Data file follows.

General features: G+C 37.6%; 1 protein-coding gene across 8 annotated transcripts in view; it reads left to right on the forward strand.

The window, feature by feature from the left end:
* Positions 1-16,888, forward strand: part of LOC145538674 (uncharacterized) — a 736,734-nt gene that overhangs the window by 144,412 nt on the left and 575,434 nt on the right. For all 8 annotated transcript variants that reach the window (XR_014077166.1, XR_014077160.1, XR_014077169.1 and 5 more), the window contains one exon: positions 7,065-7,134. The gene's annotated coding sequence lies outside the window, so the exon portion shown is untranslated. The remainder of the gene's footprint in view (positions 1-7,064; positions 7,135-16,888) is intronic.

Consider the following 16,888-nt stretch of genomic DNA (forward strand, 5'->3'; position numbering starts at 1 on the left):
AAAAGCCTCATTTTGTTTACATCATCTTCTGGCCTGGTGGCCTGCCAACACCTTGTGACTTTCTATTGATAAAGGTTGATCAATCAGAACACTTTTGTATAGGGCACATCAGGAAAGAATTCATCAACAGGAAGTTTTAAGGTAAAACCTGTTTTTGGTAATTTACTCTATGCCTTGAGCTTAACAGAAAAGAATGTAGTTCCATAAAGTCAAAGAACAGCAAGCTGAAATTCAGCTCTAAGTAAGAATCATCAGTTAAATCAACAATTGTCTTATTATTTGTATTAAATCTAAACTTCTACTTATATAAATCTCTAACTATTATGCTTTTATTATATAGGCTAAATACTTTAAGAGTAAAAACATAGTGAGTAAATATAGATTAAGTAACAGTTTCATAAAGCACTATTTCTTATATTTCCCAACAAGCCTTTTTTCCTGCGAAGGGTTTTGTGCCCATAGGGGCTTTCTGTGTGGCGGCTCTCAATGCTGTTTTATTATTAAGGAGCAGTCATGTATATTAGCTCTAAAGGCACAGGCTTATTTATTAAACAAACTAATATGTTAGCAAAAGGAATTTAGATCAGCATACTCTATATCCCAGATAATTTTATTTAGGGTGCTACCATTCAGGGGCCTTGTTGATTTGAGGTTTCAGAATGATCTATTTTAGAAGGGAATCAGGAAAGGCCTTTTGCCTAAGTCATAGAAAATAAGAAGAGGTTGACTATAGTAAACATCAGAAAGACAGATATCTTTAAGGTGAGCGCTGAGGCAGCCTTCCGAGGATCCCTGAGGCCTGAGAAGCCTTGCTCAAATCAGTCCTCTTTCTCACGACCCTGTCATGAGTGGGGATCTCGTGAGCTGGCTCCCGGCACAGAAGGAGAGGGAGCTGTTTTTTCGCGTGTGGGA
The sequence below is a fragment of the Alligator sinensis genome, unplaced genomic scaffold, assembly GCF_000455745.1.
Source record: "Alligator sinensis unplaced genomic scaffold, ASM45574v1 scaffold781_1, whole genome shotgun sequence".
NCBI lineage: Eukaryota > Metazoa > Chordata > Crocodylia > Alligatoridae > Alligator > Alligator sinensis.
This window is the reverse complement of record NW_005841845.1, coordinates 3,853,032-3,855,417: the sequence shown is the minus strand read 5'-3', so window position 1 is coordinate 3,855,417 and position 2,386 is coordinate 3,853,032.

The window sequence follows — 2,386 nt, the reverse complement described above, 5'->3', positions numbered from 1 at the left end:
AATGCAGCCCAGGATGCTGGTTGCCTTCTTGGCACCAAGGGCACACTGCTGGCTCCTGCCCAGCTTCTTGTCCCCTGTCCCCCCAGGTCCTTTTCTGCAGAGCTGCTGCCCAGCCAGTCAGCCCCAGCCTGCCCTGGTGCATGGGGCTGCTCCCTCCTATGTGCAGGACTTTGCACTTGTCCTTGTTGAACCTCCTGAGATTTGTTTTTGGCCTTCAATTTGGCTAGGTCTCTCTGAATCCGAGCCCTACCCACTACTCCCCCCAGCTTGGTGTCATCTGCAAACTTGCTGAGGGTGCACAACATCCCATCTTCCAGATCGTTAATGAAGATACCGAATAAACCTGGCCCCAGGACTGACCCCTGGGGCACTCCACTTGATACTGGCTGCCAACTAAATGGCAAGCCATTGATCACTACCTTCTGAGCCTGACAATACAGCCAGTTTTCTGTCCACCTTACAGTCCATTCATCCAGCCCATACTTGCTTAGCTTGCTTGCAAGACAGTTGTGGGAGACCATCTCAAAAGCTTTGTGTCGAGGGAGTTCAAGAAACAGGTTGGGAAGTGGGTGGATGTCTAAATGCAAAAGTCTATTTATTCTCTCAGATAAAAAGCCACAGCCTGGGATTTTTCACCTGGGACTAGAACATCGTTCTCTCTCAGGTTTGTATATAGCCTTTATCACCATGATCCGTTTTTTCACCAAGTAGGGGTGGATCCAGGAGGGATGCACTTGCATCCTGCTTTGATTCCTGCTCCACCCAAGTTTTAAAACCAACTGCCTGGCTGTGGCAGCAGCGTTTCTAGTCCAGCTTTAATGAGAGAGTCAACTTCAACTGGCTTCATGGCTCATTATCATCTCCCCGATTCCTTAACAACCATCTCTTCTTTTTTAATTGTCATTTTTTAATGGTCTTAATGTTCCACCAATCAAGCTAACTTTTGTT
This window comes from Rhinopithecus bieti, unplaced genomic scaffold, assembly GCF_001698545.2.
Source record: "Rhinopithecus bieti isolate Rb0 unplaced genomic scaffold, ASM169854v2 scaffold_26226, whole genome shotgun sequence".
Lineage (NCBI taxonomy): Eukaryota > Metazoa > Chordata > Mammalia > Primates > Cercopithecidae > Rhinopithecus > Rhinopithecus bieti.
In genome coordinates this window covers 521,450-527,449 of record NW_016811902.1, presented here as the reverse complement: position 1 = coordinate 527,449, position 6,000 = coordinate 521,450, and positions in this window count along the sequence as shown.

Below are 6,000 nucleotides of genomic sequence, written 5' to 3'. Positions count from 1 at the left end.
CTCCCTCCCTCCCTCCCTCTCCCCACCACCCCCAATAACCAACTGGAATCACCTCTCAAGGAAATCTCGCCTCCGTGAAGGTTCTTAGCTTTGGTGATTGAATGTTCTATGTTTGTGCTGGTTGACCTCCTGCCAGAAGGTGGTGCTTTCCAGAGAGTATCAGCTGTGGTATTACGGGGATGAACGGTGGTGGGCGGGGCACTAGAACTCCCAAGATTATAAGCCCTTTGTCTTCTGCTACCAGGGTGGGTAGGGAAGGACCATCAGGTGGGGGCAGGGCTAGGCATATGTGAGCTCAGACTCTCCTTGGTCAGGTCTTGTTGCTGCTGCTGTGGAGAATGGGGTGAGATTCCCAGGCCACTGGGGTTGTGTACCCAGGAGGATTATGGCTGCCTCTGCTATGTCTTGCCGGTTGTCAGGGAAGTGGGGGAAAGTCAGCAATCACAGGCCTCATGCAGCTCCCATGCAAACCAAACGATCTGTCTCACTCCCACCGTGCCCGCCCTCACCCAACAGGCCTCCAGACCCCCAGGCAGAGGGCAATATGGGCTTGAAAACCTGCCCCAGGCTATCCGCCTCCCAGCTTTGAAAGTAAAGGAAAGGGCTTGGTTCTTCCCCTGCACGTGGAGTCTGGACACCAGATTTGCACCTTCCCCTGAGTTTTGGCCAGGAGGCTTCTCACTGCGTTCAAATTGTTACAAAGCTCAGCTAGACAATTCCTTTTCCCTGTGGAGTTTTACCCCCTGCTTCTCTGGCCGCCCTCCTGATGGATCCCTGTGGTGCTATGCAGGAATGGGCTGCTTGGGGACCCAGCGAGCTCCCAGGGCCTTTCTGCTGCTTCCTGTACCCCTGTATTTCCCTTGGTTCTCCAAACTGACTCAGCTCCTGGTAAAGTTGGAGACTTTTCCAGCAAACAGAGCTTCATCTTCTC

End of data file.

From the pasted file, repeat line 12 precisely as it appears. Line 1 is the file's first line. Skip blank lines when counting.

This window comes from Rhinopithecus bieti, unplaced genomic scaffold, assembly GCF_001698545.2.